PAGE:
It’s hard to find places especially in this country that feel like they did 50 years ago, where the guy who shucks the oysters chats with the lady who owns the donut shop because they used to go fishing as kids on the local river. But the Florida Panhandle, a.k.a. the Forgotten Coast, is a magnificent stretch of white-sand beaches and sleepy fishing villages along the Gulf of Mexico. In four days of exploring, you’ll be hard-pressed to find a chain store or designer coffee, and the shrimp boats and cypress swamps will remind you that you really are in the Deep South. Best of all, this trip is a throwback to the way families used to vacation, and as you drive from retro aquarium to sandy state park—stopping along the way at an all-you-can-eat crab-legs stand—you’ll understand why.
Day 1: Tallahassee to Apalachicola
From Tallahassee, drive south toward Wakulla Springs State Park, and if you’re hungry for lunch along the way, stop at Hamaknockers BBQ (3123 Crawfordville Hwy.) to pick up delicious pulled-pork sandwiches. At Wakulla Springs, take the 30 minute glass-bottomed boat ride through the old-growth, alligator-filled swamp where several of the early Tarzan movies were filmed. Before leaving, check out the oversize fireplace and painted ceiling at the 1930s-era Wakulla Springs Lodge.
Head southwest toward Carrabelle Public Beach, a pristine spot that was the site of the amphibious training for D-day. Continue west to Carrabelle, home to the world’s smallest police station—housed in a phone booth—and a great snack spot, Carrabelle Junction (88 Tallahassee St.). Locals recommend the turkey BLT and chocolate-banana shakes.
Continue west to Apalachicola and check in to the Water Street Hotel. It may not have the character of some of the older spots, but the rooms are huge, have kitchens, and there’s a pool.
Day 2: Apalachicola and Port St. Joe
Apalachicola—or Apalach, as the locals call it—is an oyster town: 90 percent of Florida’s and 10 percent of the country’s oysters are harvested in the area. Originally a port for the bustling cotton trade, the town dates back to the early 1800s. Take in the well-preserved antebellum architecture, or head to the pier to watch the shrimp boats bring in the day’s catch. Then visit the Apalachicola Nature Center and walk to the lookout point at the end of the Nature Trail Boardwalk, keeping an eye out for ospreys.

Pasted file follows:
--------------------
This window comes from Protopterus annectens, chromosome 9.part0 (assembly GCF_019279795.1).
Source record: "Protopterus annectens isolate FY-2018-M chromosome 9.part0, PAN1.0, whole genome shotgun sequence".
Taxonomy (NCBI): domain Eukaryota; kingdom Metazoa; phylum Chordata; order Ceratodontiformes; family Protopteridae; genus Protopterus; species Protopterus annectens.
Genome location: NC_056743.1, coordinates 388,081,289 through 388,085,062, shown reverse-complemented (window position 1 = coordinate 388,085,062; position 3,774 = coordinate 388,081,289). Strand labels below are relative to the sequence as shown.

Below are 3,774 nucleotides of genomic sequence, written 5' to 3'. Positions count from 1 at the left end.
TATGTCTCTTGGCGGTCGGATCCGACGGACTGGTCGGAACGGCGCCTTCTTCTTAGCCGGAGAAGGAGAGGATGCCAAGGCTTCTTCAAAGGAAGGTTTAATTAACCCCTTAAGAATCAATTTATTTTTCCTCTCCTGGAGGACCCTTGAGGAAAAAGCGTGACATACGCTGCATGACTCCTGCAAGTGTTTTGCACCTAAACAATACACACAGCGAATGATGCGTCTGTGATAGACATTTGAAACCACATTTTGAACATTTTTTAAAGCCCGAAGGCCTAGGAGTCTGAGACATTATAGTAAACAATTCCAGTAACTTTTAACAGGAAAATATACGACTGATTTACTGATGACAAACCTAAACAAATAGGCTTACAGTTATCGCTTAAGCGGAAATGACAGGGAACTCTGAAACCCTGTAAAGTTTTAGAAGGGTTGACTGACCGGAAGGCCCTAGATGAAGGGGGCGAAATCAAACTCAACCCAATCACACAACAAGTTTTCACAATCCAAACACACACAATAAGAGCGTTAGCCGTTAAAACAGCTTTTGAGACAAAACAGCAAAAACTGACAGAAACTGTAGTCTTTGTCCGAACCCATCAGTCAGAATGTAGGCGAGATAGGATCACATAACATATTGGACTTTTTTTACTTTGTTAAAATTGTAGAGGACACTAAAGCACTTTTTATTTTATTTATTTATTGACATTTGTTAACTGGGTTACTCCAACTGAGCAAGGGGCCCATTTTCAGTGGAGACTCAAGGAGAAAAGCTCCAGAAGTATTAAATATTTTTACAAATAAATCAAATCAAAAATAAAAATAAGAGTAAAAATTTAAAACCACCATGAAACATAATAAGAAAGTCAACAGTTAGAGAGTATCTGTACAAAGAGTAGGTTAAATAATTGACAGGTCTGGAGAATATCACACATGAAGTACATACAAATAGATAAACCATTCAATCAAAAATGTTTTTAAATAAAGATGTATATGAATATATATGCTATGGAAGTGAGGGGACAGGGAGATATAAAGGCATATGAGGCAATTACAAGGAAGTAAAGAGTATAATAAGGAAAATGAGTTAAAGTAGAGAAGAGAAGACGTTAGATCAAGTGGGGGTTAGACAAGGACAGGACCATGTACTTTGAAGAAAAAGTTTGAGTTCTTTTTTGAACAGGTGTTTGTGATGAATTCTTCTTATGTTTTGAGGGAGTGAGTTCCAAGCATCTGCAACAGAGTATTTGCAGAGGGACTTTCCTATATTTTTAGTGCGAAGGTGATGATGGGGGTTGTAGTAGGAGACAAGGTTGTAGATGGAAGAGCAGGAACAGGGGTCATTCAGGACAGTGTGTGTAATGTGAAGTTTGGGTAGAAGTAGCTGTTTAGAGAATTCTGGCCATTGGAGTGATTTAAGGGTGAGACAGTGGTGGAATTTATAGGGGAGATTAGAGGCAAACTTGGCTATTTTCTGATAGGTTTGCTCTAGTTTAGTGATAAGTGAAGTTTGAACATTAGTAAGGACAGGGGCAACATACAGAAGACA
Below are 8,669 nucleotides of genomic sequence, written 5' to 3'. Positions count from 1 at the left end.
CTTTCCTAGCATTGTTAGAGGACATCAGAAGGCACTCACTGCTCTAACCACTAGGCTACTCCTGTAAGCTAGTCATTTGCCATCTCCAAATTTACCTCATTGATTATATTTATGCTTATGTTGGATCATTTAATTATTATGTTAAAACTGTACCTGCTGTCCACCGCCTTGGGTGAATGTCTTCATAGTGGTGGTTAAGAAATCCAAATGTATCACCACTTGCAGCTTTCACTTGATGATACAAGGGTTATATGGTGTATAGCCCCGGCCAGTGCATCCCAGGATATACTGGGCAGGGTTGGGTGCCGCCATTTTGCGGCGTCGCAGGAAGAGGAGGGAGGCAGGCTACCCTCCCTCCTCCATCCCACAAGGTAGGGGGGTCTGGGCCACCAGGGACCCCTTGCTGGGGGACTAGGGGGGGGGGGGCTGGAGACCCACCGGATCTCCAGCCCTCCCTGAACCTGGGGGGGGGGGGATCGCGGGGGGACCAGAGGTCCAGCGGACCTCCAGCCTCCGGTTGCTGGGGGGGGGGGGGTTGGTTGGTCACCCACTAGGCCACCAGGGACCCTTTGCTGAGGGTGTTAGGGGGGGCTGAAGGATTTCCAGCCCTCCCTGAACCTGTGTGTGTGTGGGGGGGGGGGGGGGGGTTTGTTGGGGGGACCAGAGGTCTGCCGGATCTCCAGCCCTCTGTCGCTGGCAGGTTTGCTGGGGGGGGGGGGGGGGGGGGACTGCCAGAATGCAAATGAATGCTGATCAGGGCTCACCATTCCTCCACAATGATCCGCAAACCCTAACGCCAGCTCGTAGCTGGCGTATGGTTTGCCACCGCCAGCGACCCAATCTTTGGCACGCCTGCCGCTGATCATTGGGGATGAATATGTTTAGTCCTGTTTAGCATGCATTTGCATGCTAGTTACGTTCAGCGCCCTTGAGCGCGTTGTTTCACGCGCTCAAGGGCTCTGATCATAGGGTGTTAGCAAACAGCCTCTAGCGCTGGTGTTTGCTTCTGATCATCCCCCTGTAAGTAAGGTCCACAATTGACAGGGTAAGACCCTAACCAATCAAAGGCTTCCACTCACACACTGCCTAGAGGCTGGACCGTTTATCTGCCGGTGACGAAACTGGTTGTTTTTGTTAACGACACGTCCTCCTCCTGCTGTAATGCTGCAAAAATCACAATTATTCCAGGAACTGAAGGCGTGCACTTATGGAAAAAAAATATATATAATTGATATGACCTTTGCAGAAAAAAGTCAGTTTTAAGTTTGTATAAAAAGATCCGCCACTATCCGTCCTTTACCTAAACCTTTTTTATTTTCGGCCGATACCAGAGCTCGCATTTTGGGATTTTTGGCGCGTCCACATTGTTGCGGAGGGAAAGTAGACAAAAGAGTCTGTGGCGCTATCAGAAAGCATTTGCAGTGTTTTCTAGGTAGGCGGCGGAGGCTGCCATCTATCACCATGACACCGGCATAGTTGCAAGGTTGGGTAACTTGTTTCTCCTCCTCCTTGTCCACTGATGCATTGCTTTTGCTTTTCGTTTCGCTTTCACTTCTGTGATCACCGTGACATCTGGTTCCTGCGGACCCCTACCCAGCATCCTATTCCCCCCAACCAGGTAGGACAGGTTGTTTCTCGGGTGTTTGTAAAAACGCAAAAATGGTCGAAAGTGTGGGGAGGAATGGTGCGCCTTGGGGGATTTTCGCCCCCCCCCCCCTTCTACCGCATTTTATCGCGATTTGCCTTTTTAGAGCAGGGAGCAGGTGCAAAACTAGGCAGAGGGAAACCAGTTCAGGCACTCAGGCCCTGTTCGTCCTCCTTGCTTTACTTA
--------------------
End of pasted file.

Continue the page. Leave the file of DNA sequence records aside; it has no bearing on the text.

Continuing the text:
Head inland on Route 71 North to Wewahitchka, where you can visit one of the last few apiaries that make pure tupelo honey. At L.L. Lanier & Son’s (318 Lake Grove Rd.), third-generation honey farmer Ben Lanier makes it just the way his father and grandfather did. The bees that pollinate the white tupelo gum trees here—which flower later than almost everything else—give the honey its distinctive flavor. Stock up on it and head 1.5 miles north to the Dead Lakes State Recreation Area, a surreal spot where the Chipola River flooded a cypress wood, creating a Dali-esque tableau of dead stumps.
Head to Port St. Joe to explore the trails at St. Joseph Peninsula State Park before settling in for dinner at the Indian Pass Raw Bar (8391 Indian Pass Rd.). Bikers, families, and old-timers gather here for the oysters, which you can order raw or baked. There aren’t really any rules at this local institution—just grab a drink from the fridge, let the waitress know what you want, and be sure to get a slice of key-lime pie before heading back to the hotel.
Day 3: Rosemary Beach to Seaside
Where County Road 30A loops off of U.S. 98, the coastal atmosphere shifts from a down-home vibe to the picket-fence perfection of planned communities. Rent a cottage or rooms by the night at Rosemary Beach ; the more patinated Seaside, where The Truman Show was filmed; or WaterColor Inn. Spend the day bicycling between villages or sunbathing on the public beaches. If you’re water-inclined, rent a canoe or kayak at Grayton Beach State Park, and paddle around the salt marsh, which is dotted with wind-twisted magnolias.
You can find plenty to eat and do on Seaside’s main green: Sundog Books & Central Square Records, a great indie shop, offers kids’ reads and strong coffee; Pickles Beachside Grill has delicious hot dogs; and Frost Bites sells old-fashioned cones and shaved ice out of an Airstream trailer.
At sunset, drive 10 minutes north on County Road 395 to Eden Gardens State Park. Its sloping lawns, which surround a southern mansion, are perfect for tag. For dinner, head to WaterColor’s Fish Out of Water for sushi.
Day 4: Destin to Historic Pensacola Village
Head west to Destin, and stop at the Donut Hole (635 Hwy. 98 E.) for a quintessential diner breakfast. Afterwards, check out the 1,262-foot Okaloosa Island Fishing Pier (1030 Miracle Strip Pkwy. E.), known as one of the luckiest places to fish in the world. Next door, Florida’s Gulfarium (1010 Miracle Strip Pkwy. S.E., hosts the world’s oldest marine show. Kids can watch the dolphin and sea-lion performances and explore the touch pools and shark moat.
Drive over the Mid-Bay Bridge to Fort Walton Beach and grab lunch at Rick’s Crab Trap (203 Brooks St.), where kids can feed fish snacks from a gumball-style dispenser. Afterward, head to the Pensacola Naval Air Station (190 Radford Blvd.), about 90 minutes west on U.S. 98. The National Museum of Naval Aviation (1750 Radford Blvd.) displays 100 kinds of aircraft and offers flight simulators and weekly flying demonstrations.
Continue west to Historic Pensacola Village (205 E. Zaragoza St., where guides dressed in period garb describe the city’s founding in the 1870s. Stop at Old Christ Church, a white stucco chapel that anchors Seville Square, then walk to the T. T. Wentworth, Jr., Florida State Museum. Kids can play in the Discovery Gallery, which features life-size dioramas of historic Florida scenes. For dinner, tuck into the fish tacos at Dharma Blue.